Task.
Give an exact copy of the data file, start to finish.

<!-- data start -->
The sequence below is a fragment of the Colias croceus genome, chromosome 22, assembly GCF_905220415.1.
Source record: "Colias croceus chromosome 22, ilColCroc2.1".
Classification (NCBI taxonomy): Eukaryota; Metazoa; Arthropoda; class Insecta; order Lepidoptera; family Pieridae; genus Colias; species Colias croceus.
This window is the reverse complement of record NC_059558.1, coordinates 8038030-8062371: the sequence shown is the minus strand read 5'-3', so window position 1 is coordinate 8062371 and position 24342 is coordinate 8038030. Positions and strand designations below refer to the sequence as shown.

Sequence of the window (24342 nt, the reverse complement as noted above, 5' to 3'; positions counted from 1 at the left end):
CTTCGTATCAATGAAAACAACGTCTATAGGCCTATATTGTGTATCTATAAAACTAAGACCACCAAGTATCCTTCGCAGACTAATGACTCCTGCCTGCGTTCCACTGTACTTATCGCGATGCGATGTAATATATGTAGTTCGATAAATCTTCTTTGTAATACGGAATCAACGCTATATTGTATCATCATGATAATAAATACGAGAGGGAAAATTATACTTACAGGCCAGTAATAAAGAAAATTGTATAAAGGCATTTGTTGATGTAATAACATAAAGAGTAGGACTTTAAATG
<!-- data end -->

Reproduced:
The sequence below is a fragment of the Colias croceus genome, chromosome 22, assembly GCF_905220415.1.
Source record: "Colias croceus chromosome 22, ilColCroc2.1".
Classification (NCBI taxonomy): Eukaryota; Metazoa; Arthropoda; class Insecta; order Lepidoptera; family Pieridae; genus Colias; species Colias croceus.
This window is the reverse complement of record NC_059558.1, coordinates 8038030-8062371: the sequence shown is the minus strand read 5'-3', so window position 1 is coordinate 8062371 and position 24342 is coordinate 8038030. Positions and strand designations below refer to the sequence as shown.

Sequence of the window (24342 nt, the reverse complement as noted above, 5' to 3'; positions counted from 1 at the left end):
CTTCGTATCAATGAAAACAACGTCTATAGGCCTATATTGTGTATCTATAAAACTAAGACCACCAAGTATCCTTCGCAGACTAATGACTCCTGCCTGCGTTCCACTGTACTTATCGCGATGCGATGTAATATATGTAGTTCGATAAATCTTCTTTGTAATACGGAATCAACGCTATATTGTATCATCATGATAATAAATACGAGAGGGAAAATTATACTTACAGGCCAGTAATAAAGAAAATTGTATAAAGGCATTTGTTGATGTAATAACATAAAGAGTAGGACTTTAAATG